Greetings – welcome to jeffzinn.com.
You might be here because:
1. You Googled something related to theater, psychology, or philosophy
2. You and I have e-mailed each other and you decided to click on the www.jeffzinn.com link in my signature
3. I asked you to check out my book, The Existential Actor: Life & Death, Onstage & Off
4. You actually Googled ME
In any case, here you are. Welcome!
Most of this site is dedicated to the aforementioned book, chapters of which can be read either by starting at the beginning (Intro) and following along via the links at the end of each chapter or by skipping around via the navigation links at the top and right of each page.
I hope you will read the book, and I welcome your reactions and comments via e-mail (firstname.lastname@example.org)
However, in the interest of addressing the needs of some who may be, shall we say, attention-span challenged, I have attempted to convey the central ideas of the book in the video embedded below. It is entitled, “The Acting Lesson – A Broad Theory for the Theatre” and it has a running time of one hour.
I realize that it is a lot to ask that you devote one full hour to what is essentially a lecture jazzed up with a bunch of images and additional video (think of it as a TED lecture) and some have suggested that I break it up into YouTube style 10 minute chunks – but I have resisted these suggestions. Doing so would allow the viewer to skip over the early sections that establish the philosophical and psychological framework for what comes later. So, no. It’s all or nothing.
The book and the video draw on ideas developed by Ernest Becker (The Denial of Death) who wrote that awareness of mortality is a powerful motivator of human behavior. His work inspired me to think in a new way about how we – theater and film artists – create and interpret character. In the video I cover a variety of approaches to the art and craft of the actor, including those developed by Aristotle, Diderot, Stanislavski, Grotowski, Strasberg, Meisner, Mary Overlie, Anne Bogart and others. My own synthesis of those many approaches focuses on the elements, ACTION, TRANSACTION, SHAPE, and SURRENDER. I’ve been using these ideas as touchstones in my work as a director, actor, and teacher.
The Update Part
2012 was a busy year for me. It was my first full year since stepping down as artistic director of Wellfleet Harbor Actors Theater (WHAT) at the end of the 2011 season. I must say I am really enjoying my life as a free-lancer and have been quite busy with various projects – directing, writing, acting – as well as teaching.
The year began with a remount of the WHAT production of Bakersfield Mist by Stephen Sachs, at the New Rep Theatre in Watertown, and starring the wonderful Paula Langton & Ken Cheeseman. Apparently it was a big hit, selling out most shows and extending for a week. Later in the year it garnered the Boston Theater Critics Association, Elliot Norton Award for “Outstanding New Script.”
The summer began with the exciting opening of the new Harbor Stage Company in the former WHAT building down at the Harbor. My role in that (which has been the subject of feverish speculation in some quarters) has mainly been limited to cheerleader, modest financial supporter, volunteer (I built the new bar) and occasional artistic collaborator. They graciously made room for my adaptation of Mike Daisey’s The Agony and the Ecstasy of Steve Jobs which I re-titled The Agony and the Ecstasy of Mike Daisey, as it incorporated the “scandal” that befell Mike after it was revealed he had fudged some of his reporting. (See this on the controversy surrounding his work.) We sold out three performances of that show and managed to attract the attention of the Boston Globe for a very nice review. [Programming note: I will reprise The Agony and the Ecstasy of Mike Daisey for two performances at Clark University (February 13) and Worcester Polytechnic Institute (February 18.)]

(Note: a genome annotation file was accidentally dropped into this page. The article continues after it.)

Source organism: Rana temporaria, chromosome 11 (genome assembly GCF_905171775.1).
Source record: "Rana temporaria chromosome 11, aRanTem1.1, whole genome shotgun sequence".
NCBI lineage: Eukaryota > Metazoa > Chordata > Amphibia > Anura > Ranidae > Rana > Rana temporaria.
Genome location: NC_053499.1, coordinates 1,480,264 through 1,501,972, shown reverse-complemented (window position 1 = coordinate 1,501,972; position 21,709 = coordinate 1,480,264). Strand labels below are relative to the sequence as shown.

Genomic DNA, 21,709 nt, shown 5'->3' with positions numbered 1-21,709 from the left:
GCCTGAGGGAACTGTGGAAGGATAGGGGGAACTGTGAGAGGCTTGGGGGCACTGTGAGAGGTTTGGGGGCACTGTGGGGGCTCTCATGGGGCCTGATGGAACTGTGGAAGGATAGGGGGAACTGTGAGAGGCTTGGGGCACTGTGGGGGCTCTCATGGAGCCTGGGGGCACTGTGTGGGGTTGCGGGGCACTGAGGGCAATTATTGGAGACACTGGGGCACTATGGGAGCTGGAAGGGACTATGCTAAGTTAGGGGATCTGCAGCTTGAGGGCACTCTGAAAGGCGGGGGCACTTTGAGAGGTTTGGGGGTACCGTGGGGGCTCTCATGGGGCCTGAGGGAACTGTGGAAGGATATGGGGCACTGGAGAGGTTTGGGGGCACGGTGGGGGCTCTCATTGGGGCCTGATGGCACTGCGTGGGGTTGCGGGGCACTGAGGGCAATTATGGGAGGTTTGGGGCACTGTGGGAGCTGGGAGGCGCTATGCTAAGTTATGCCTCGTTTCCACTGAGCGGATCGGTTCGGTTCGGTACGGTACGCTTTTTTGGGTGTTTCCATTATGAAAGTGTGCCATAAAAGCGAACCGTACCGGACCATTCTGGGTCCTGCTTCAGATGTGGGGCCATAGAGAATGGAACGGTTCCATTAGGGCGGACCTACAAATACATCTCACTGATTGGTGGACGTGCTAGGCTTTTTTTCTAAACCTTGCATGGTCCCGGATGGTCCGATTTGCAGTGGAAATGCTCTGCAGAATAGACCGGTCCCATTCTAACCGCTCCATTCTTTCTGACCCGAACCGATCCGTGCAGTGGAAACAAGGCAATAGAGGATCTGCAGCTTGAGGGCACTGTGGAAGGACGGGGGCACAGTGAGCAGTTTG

Later in the summer I directed a play for the Boston Play Marathon starring Will Lyman (who narrates Frontline) and Amanda Collins. I also directed Love Letters with Guy Strauss and Beverly Bentley, which played at various venues around the Cape. I spent a happy week at the Berkshire Playwrights Lab workshopping a new play by Gino DiIorio (Dead Ringer, among others.) Gino and I teamed up again for a reading of his new play Crib at Urban Stages in New York. Last fall I directed The Sussman Variations, by Richard Schotter, at Boston Playwrights Theatre.
Throughout the fall and spring I was teaching at both Worcester Polytechnic Institute (WPI) and Clark University.
I will decamp shortly to New Jersey Repertory Company in Long Branch, NJ to direct the World Premiere of ANTS by Saviana Stanescu. In March I will direct When The World Was Green, by Sam Shepard, at Todd Olson’s American Stage in Tampa/St. Pete.
Finally: A new endeavor for me is audiobook production/narration. My first experience was recording my dad’s book, A People’s History of the United States (finalist for the 2011 “Audie Awards.”) This is the unabridged version – 32 hours. (The abridged version was recorded by some guy named Matt Damon.) I have also recorded Father, Soldier, Son: Memoir of a Platoon Leader In Vietnam by Nathaniel Tripp and David Rabe’s amazing, Girl by the Road at Night: A Novel of Vietnam. All are available at audible.com.